In a recent study published in the Npj Vaccines Journal, researchers presented intriguing perspectives about sustainable dietary modeling and formulation in the animal-to-plant-based dietary (PBD) transition.
Study: Sustainable healthy diet modeling for a plant-based dietary transitioning in the United States. Image Credit: RONEDYA/Shutterstock.com
There are several different definitions of PBDs based on social, cultural, and agricultural influences across geographical regions.
In this study, authors followed the PBD definition outlined by the World Health Organization (WHO), which includes fruits, vegetables, grains, legumes, nuts, and seeds in unprocessed or minimally processed forms in PBDs.
There are several benefits of PBDs, such as reducing adverse environmental impacts and lowering the risks of noncommunicable chronic diseases (NCDs), e.g., cancer and type 2 diabetes. PBDs are gaining popularity due to their benefits on human health and the environment.
About the study
In the present study, researchers developed three dietary models labeled M1, M2, and M3 containing 24 composite diet scenarios (S) using the Food4HealthyLife calculator tool, where M1 targeted the replacement of red meat, M2 targeted the replacement of red and white meat, and M3 targeted the replacement of red, white, and processed meat.
They used the Health Nutritional Index (HENI) and Food Compass scoring (FCS) systems for nutritional quality profiling of all diets assessed and the midpoint impact values for foods listed in the What We Eat in America database to derive estimates of the 18 environmental impact indicators, including global warming, water use, and mineral resources.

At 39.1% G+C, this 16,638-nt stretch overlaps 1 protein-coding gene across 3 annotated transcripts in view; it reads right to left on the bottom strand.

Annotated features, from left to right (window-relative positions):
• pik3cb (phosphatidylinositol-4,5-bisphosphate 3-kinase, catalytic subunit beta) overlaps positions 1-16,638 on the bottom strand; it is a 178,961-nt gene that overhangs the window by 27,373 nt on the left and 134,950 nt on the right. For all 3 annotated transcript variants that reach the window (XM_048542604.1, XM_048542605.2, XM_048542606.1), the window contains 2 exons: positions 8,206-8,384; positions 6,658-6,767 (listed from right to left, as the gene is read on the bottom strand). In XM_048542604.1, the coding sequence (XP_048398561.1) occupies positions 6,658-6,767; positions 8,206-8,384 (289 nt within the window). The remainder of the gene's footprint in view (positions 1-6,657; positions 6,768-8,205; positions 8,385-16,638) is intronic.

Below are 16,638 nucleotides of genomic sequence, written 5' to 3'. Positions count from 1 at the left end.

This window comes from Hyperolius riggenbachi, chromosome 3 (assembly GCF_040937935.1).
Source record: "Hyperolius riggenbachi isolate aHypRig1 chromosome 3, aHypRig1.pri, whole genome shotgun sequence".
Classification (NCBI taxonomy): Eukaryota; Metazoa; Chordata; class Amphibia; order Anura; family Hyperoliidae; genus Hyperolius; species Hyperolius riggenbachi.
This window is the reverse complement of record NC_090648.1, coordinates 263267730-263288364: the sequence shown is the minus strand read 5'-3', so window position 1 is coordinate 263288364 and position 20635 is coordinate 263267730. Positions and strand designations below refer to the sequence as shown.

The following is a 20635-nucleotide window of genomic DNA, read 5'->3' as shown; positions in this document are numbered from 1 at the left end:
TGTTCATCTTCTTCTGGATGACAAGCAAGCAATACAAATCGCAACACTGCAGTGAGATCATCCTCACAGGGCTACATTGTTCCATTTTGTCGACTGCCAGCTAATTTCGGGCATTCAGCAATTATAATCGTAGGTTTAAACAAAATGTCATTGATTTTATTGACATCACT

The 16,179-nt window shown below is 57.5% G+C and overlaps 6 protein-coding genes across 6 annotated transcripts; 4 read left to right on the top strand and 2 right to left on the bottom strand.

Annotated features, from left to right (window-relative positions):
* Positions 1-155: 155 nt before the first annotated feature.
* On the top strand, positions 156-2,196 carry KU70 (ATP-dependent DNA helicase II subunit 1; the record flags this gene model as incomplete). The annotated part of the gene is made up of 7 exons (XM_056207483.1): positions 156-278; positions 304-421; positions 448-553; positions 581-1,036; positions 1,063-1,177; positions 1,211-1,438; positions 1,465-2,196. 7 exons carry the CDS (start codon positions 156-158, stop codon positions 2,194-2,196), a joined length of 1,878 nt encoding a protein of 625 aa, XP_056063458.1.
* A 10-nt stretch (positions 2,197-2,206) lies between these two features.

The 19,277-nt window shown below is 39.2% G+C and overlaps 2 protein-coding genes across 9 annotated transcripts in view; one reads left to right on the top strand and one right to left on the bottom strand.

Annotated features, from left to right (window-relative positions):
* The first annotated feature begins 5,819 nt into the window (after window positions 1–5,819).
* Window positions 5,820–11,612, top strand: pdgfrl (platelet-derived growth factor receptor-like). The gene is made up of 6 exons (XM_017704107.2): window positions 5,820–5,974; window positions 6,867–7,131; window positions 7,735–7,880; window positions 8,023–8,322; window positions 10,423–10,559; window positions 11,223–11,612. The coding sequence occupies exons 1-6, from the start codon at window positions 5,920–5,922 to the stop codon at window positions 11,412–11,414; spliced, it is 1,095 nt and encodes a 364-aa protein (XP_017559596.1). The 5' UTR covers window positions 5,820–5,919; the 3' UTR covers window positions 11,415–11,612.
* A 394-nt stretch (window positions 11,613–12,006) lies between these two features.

Specifically, they adopted 46 attributes and seven domains of the slightly modified FCS method and treated red meats and processed meats as separate attributes.
The final Food Compass Score was the sum of the average domain score and the sum of scores for the food ingredients domain. The HENI tool assessed the health impact of diets using disability-adjusted life years (DALYs).
In model diets provided by the Food4HealthyLife calculator, the "current diet" was the default diet that people adopted but negatively impacted life expectancy, whereas the "optimal diet" referred to a hypothetical dietary pattern that increased life expectancy but was not feasible in real life, and the "feasible diet" was a midpoint between these two diets.
In addition, the researchers created seven additional diet scenarios using arithmetic mathematical equations developed by the authors, resulting in ten hypothetical diet scenarios for each diet consumption model.
The authors used these equations to calculate the appropriate weights of the targeted food groups in each alternative diet scenario, ensuring a partial replacement of meat with legumes in each scenario.
These diet consumption models included 14 different food groups, each represented by a specific type of food chosen based on its availability and popularity.
They used the USDA Food Availability and Consumption Database as a reference to determine the most commonly consumed foods. This database has been tracking trends in food consumption in the US for a long time and informs policy decisions related to nutrition and public health.
The total weight of each diet scenario was 1.8 kg. However, notably, none of the modeling scenarios of the study impacted the cooking and storage losses.